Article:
Objective of the standardised question modules:

  • Avoid replicating bad practices;

  • Ensure that all topics of interest are well covered in the analysis framework;

  • Check that for each selected topics, all required questions to calculate the indicators and vulnerability profile (severity, magnitude, criticality) are included;

  • Deliver final reports quickly through reproducible analysis workflow;

  • Collect information at case level and record links between case that forms a household.

Intro: from the plan to the form

During the design stage of the assessment, the team must consider how each data element collected will be compiled, aggregated, analysed and disseminated to satisfy the information needs. The data analysis plans allow the assessment team to identify data elements on data collection forms that are not analysable as well as information management requirements that have not been met. Once missing data elements have been identified, forms can be amended accordingly by modifying, removing or adding data elements.

A common mistake for assessment teams is to collect too much data that is neither analysable nor will be used in decision making. The temptation to ask too many questions means that teams gather poorer quality data which obstructs useful analysis. If a data analysis plan shows that too much data will be collected, then data collection forms should be revised and shortened accordingly.

Each data element collected should be linked to:

  • An information need linked to a Protection Topic
  • Contextual information in relation with the Population Group (Refugees, IDPs)
  • Data source - i.e. from aggregated Household Information, Key Informant or Focus Group discussions
  • Type of Analysis: I.e. Correlation, Dispersion, Average,
  • Specific Protection indicator

Unit of analysis: record at Case level and analyse household.

Household is the standard unit used in both national and international Household survey programme:

  • Allow for comparability
  • Allow for more complex analysis of interaction
  • More complex to capture than case information

“Persons who live together and have communal arrangements concerning subsistence and other necessities of life, such as eating together” . As such Household includes two main concepts:

  • The household dwelling -> living in a housing unit as belonging to the same household.

  • The housekeeping concept -> common provision for food or other essentials for living, with or without combining with any other person to form part of a multi-person household.

Household can corresponds to the 3 follwoing differents types:
* Nuclear household (Family unit)
* Extended household (Family unit + additional related members) * Composite household (Family unit + additional non-related members)

Case (i.e. group of individuals as registered) corresponds to the unit used for assistance, as registered by UNHCR and also used during continuous assessment / protection monitoring. UNHCR Registration process is described in the Registration handbook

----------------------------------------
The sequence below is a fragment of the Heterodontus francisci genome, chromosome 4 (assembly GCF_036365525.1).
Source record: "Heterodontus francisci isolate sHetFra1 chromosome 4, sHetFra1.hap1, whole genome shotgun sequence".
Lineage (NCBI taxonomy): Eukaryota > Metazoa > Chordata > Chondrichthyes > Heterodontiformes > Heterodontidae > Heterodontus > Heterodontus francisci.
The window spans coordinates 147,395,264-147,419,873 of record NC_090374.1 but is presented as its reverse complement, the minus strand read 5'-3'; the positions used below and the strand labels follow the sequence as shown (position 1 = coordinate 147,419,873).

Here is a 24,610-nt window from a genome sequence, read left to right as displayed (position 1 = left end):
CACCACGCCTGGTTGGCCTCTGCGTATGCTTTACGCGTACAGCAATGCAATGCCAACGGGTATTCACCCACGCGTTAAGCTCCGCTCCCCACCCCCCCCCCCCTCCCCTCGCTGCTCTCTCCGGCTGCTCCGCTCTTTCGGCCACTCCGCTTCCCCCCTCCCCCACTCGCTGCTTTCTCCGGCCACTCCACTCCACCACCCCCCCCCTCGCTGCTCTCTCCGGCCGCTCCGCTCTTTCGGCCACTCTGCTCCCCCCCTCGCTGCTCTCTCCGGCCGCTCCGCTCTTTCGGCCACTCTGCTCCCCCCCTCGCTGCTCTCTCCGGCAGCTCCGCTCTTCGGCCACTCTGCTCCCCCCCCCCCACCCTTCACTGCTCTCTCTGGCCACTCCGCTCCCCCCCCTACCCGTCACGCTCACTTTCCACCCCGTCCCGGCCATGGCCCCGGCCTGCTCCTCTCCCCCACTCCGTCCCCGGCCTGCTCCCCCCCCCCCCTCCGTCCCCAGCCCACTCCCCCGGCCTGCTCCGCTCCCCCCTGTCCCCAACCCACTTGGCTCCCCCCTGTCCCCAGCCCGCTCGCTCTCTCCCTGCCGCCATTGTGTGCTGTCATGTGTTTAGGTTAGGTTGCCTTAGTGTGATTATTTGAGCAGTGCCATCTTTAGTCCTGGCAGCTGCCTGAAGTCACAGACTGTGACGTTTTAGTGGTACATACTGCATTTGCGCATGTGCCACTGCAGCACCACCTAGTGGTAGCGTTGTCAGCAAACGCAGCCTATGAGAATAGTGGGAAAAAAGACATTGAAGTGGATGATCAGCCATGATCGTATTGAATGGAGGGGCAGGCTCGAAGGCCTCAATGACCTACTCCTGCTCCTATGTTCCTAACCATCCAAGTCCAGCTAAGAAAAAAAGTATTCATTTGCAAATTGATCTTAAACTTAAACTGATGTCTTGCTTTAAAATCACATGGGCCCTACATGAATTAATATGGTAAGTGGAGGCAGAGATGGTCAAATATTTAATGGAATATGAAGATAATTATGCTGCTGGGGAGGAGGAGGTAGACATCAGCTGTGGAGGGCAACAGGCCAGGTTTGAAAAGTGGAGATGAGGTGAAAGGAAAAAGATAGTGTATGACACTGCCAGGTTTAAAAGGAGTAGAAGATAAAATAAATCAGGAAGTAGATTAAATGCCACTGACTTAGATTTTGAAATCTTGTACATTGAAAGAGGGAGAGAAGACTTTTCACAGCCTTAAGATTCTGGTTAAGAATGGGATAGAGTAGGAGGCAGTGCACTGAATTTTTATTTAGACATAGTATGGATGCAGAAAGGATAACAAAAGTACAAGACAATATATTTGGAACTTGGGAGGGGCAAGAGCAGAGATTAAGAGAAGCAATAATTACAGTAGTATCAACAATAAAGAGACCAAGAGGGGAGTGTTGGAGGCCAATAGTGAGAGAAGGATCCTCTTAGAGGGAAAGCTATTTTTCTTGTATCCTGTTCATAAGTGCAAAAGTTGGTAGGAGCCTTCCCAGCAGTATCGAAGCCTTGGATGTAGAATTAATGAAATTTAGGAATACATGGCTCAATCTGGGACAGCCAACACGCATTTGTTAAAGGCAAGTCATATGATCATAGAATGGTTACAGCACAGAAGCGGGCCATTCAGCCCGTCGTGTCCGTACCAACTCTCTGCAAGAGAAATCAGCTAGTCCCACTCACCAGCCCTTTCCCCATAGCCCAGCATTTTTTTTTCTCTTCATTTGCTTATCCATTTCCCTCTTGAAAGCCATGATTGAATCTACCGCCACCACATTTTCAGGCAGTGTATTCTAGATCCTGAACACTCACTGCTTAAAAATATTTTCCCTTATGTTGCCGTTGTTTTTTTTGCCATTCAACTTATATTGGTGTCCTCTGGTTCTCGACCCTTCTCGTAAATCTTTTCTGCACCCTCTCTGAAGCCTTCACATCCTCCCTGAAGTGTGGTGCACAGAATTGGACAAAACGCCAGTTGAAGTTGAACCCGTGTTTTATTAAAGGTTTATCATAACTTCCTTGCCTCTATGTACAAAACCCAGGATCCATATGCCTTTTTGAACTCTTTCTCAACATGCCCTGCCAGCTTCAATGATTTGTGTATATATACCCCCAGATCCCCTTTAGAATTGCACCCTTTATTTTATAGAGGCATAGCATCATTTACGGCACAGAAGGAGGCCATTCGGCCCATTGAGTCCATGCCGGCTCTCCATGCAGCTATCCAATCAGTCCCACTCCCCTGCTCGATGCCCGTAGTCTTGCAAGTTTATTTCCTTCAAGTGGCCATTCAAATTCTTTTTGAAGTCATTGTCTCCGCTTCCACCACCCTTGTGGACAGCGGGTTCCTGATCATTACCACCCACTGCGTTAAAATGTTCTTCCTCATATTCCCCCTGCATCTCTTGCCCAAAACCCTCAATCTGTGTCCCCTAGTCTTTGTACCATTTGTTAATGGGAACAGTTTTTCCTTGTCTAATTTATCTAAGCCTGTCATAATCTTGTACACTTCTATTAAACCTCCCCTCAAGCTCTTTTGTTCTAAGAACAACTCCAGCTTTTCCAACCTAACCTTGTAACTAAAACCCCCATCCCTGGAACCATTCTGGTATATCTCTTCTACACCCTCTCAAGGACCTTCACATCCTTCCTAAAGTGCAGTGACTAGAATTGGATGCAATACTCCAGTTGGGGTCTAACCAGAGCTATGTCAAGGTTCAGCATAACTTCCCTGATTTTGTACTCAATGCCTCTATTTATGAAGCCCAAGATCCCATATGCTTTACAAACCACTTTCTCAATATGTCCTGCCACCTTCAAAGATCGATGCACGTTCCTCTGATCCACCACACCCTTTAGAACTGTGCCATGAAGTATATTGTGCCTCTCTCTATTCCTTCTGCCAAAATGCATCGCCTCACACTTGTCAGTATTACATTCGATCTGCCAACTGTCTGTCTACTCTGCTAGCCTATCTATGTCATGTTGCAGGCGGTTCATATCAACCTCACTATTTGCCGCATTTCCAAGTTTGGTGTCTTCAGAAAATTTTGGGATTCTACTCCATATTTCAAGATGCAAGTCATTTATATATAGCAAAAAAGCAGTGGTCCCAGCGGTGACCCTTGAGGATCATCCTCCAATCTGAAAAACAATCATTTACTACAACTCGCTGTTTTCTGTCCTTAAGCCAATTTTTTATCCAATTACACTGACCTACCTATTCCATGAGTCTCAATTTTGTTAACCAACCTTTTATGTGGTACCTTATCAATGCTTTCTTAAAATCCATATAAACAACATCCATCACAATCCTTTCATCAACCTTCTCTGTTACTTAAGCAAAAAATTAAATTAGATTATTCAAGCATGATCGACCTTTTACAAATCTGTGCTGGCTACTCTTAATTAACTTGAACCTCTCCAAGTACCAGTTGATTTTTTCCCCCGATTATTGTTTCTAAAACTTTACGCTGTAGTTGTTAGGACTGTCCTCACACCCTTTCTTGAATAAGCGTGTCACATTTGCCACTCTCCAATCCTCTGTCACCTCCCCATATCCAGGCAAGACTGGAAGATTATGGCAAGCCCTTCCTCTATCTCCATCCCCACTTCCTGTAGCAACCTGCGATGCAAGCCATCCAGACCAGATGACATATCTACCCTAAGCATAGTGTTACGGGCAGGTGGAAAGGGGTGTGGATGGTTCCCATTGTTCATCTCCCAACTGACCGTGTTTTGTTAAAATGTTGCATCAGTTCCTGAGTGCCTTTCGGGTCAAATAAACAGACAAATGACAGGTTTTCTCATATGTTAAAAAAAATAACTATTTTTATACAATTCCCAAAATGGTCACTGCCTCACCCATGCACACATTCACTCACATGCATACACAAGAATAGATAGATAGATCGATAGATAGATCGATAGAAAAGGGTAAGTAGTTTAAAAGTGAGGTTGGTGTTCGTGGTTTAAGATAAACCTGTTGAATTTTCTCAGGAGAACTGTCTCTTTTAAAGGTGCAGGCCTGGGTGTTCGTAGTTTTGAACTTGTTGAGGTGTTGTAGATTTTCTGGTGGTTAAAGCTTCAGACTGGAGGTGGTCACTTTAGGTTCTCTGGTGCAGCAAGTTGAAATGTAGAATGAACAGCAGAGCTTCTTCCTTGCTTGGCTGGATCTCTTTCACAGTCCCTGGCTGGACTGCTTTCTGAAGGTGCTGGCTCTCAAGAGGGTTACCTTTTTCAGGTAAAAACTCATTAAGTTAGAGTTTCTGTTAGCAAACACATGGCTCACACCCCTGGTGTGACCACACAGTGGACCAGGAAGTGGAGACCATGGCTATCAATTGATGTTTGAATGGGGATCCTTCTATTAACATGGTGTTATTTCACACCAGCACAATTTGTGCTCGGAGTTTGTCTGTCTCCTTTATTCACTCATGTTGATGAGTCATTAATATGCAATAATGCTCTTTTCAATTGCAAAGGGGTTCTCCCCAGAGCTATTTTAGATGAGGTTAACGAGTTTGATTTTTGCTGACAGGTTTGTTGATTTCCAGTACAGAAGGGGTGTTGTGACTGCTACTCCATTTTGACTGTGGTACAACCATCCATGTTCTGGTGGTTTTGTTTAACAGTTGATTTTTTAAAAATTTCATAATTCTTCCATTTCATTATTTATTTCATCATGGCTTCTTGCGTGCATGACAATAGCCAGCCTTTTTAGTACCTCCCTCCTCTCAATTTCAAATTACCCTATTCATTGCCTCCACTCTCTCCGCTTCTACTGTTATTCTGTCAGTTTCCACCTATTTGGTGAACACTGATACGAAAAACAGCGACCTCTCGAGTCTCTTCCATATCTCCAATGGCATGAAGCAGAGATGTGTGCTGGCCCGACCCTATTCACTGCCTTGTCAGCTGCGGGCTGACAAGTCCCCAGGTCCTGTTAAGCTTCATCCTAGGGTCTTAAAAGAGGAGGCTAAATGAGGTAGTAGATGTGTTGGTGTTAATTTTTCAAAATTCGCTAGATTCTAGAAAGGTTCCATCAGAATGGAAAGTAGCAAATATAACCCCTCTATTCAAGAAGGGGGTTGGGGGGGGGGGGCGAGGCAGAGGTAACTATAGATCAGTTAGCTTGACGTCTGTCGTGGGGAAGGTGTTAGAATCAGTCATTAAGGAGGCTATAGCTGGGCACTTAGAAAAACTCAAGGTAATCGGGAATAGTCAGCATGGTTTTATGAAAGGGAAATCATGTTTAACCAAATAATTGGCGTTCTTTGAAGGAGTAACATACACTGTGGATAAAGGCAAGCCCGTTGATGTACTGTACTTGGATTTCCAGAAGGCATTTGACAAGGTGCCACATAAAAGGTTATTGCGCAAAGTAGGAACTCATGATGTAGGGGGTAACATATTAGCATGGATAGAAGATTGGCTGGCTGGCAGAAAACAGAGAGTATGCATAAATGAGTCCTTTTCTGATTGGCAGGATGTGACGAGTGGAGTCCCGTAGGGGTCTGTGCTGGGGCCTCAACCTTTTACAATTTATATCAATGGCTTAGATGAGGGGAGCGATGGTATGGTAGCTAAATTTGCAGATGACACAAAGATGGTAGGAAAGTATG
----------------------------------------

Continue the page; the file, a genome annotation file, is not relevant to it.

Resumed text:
It is recommended to have one form filled by each case rather than by each household. In this form one repeat questions can allow to records all linkeds cases with their respective CaseID for the following reasons:

  • It’s easier, after data collection, to reconstruct a household from multiple case than deconstruct household in multiple cases as this implies to define the correct elements to re-apportion correctly the right information.
  • The types of links between cases (level of sharing for accomodation and for food) that forms an household and the household profile can easily be collected by case and then triangulated between cases.
  • There’s a risk to miss some extremely vulnerable cases if their record is merge with a less vulnerable, creating either an exclusion error or worst generating some ‘Cobra effect’.

Questions modules

The Household level Assessment includes different parts that includes a series of modules. The selection of required modules will be done through a participatory assessment. Each module allows to define a series of indicators. Questions to be used in each module are extracted whenever possible from the IHSN Question Bank.


Introduction should include the follwoing mains elements



Part 1: Background Information

Eligibility: To be administered to every household in the main sample.

This questionnaire serves three purposes: (i) to identify the members of the household; (ii) within households, to identify nuclear units, i.e. couples and their own children; (iii) to collect basic demographic information on each of the household members;

  • PA status
  • Household information
  • Address
  • Refugee registration
  • Reason for displacement
  • Multiple Displacement & Movement

Part 2: Household condition

Eligibility: To be administered to every household in the main sample.

  • Housing, shelter & wash conditions
  • Assets & Budget
  • Food security & Negative coping mechanism

Part 3: Household composition

Eligibility: To be administered to every member of the household.

  • Employment & livelihood
  • Education & Out of School Children & Child Labour

Part 4: Basic Needs and Essential Services

Eligibility: To be administered to every household in the main sample.

  • Access to health services
  • Assistance received - Post Distribution Monitoring
  • Self-expressed Needs (Hesper scale)

Part 5: Protection & Rights

Eligibility: To be administered to every household in the main sample.

  • Civil status documentation
  • Birth Registration
  • Counselling & Legal aid
  • Freedom of movement & Detention
  • Risk of eviction
  • Refugees with specific needs

Part 6: Attitude & perception

Eligibility: To be administered to one male member and one female member of the household.